It's not possible to be a Maia but not be one of the Ainur, as all of the Valar and Maiar were Ainur.
We're certain that Shelob is an offspring of Ungoliant, so the key question becomes: "what is Ungoliant?"
IMO there's too much of a tendency to declare that any unknown type of being must be a Maia. The Valar and Maiar were not the only spirits in Ea; there are at least two other examples from the Silmarillion, first of all those in the first conflict between Melkor and the Valar (from the Ainulindale):
But Manwë was the brother of Melkor in the mind of Ilúvatar, and he was the chief instrument of the second theme that Ilúvatar had raised up against the discord of Melkor; and he called unto himself many spirits both greater and less, and they came down into the fields of Arda and aided Manwë, lest Melkor should hinder the fulfilment of their labour for
ever, and Earth should wither ere it flowered.
And secondly those who became (among other things) the Ents (from Of Aule and Yavanna/Of the Ents and the Eagles):
When the Children awake, then the thought of Yavanna will awake also, and it will summon spirits from afar, and they will go among the kelvar and the olvar, and some will dwell therein, and be held in reverence, and their just anger shall be feared.
Here both Manwë and Yavanna are capable of summoning spirits, so why should Melkor (who was in the beginning at least as powerful as Manwë) not also be? Furthermore, if Melkor is capable of corrupting Sauron and the Balrogs into his service, why should he not be capable of corrupting other spirits?
The last writings on Ungoliant were from the "LQ2" revisions to Quenta Silmarillion, and first of all deal with her origin:
In Avathar, secret and unknown save to Melkor, dwelt Ungoliante, and she had taken spider's form, and was a weaver of dark webs. It is not known whence she came, though
among the Eldar it was said that in ages long before she had descended from the darkness that lies about Arda, when Melkor first looked down in envy upon the light in the kingdom of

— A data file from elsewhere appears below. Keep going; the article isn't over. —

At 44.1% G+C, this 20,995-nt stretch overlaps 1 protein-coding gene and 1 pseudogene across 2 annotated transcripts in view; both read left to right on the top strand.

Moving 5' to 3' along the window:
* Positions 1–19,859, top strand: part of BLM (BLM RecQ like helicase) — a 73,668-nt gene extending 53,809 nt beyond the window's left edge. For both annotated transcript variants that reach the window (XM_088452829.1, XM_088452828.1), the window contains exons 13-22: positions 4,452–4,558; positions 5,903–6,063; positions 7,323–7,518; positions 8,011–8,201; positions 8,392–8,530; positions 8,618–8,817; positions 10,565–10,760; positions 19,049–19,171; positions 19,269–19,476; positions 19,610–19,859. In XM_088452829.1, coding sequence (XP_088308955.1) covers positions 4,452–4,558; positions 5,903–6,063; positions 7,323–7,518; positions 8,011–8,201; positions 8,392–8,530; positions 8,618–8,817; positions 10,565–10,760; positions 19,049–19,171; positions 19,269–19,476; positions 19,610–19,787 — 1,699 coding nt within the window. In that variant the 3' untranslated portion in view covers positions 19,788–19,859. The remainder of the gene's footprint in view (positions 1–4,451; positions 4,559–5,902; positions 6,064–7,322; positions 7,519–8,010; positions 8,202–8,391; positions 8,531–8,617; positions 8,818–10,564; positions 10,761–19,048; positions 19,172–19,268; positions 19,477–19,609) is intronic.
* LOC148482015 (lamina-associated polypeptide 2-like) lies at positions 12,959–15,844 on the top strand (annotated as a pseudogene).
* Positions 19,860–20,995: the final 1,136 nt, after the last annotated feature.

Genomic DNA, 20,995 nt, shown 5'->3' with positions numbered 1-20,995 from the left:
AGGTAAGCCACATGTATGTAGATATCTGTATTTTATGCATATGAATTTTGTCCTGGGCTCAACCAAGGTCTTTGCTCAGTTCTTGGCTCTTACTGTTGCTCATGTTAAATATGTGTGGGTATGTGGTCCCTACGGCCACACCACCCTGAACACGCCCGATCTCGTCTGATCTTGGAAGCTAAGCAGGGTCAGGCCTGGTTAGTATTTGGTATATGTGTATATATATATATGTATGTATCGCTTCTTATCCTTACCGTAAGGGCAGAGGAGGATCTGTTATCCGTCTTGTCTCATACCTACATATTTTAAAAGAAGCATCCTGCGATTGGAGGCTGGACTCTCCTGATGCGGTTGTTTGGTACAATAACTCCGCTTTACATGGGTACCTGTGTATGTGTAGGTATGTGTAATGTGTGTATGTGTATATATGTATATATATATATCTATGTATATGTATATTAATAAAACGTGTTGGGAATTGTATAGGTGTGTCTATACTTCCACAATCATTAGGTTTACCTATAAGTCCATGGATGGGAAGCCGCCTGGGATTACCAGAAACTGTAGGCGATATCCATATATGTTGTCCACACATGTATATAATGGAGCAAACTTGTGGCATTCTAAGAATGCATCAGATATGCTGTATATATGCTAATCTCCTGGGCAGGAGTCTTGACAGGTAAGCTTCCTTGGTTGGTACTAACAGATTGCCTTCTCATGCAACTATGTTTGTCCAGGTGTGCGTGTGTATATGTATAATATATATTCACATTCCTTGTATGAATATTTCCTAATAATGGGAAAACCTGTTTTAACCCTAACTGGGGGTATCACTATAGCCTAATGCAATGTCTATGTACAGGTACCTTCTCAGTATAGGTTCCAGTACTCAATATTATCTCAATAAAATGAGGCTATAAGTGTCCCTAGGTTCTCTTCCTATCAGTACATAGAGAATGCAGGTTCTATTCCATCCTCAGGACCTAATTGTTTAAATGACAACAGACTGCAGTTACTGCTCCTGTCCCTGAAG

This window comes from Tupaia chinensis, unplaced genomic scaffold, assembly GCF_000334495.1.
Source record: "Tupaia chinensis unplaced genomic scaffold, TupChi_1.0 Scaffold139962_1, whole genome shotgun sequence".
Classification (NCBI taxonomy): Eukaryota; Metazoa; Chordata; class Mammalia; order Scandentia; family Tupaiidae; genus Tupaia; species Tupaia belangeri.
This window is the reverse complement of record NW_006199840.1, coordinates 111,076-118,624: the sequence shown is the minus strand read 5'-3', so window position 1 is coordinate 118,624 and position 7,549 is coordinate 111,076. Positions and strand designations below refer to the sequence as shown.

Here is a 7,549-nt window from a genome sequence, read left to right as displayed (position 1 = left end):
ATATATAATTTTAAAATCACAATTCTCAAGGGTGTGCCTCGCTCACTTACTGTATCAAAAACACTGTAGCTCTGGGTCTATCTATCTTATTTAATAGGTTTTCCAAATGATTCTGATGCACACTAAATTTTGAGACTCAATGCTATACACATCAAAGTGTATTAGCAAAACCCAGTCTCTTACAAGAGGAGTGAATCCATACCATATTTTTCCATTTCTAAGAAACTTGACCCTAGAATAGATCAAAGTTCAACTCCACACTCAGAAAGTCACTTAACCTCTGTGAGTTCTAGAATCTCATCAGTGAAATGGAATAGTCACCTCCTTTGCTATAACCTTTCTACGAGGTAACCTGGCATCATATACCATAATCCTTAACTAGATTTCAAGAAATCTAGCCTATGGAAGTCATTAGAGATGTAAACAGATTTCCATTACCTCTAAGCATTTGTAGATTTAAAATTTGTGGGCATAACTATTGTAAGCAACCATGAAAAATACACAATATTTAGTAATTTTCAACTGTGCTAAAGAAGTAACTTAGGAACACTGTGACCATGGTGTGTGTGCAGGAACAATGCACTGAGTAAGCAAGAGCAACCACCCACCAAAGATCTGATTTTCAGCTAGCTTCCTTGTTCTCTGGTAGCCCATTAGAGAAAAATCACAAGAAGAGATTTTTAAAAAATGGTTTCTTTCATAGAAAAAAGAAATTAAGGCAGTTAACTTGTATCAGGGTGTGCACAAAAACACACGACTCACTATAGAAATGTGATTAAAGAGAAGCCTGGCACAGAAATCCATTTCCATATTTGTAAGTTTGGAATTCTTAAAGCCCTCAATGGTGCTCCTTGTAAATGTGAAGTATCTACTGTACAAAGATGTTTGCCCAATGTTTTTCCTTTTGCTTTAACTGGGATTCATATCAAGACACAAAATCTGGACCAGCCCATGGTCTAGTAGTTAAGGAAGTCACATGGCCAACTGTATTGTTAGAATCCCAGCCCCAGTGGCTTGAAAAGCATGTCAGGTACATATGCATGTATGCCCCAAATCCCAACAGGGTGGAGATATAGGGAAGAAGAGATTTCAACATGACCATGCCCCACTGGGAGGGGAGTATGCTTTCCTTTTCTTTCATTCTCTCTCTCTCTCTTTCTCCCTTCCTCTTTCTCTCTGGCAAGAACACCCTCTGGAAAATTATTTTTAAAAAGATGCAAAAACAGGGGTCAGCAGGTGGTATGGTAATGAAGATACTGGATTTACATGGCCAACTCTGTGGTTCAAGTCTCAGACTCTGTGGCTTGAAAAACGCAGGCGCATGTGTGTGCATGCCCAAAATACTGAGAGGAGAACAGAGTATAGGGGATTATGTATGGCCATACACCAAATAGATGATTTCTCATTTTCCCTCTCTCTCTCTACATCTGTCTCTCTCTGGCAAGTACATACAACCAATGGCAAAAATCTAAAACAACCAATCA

Manwe. But she had disowned her Master, desiring to be mistress of her own lust, taking all things to herself to feed her emptiness.
This is mostly standard stuff, but new here is the "but she disowned her Master" statement. Who was that Master? Melkor, of course:
...such darkness as in her famine she could weave was no defence against the eyes of Melkor, Lord of Utumno and Angband.
'Come forth!' he said. 'Thrice fool: to leave me first, to dwell here languishing within reach of feasts untold, and now to shun me, Giver of Gifts, thy only hope! Come forth and see! I have brought thee an earnest of greater bounty to follow.'
So that much is clear: Ungoliant was some form of being who was originally corrupted by, and served, Melkor, but had struck out on her own at some time in the past.
Key to Ungoliant's origin is a very specific point in time, so I'll emphasise it here: "when Melkor first looked down in envy upon the light in the kingdom of Manwe". The important word here is light, and that allows us to pinpoint her to the time after the Lamps were raised (Of the Beginning of Days):
...far off in the darkness he was filled with hatred, being jealous of the work of his peers, whom he desired to make subject to himself. Therefore he gathered to himself spirits out of the halls of Eä that he had perverted to his service, and he deemed himself strong.
And seeing now his time he drew near again to Arda, and looked down upon it, and the beauty of the Earth in its Spring filled him the more with hate.
Lending further weight to the claim that this was the time, we see the words "jealous" and "looked down" here. So this was when Ungoliant entered the world.
Knowing from above that Melkor was Ungoliant's original Master, we therefore reasonably conclude that Ungoliant was one of those "spirits out of the halls of Eä that he had perverted to his service" (and Melkor therefore is capable of summoning and corrupting spirits), and that she's no more a Maia than the spirits Manwë or Yavanna summoned.
And therefore nor is Shelob.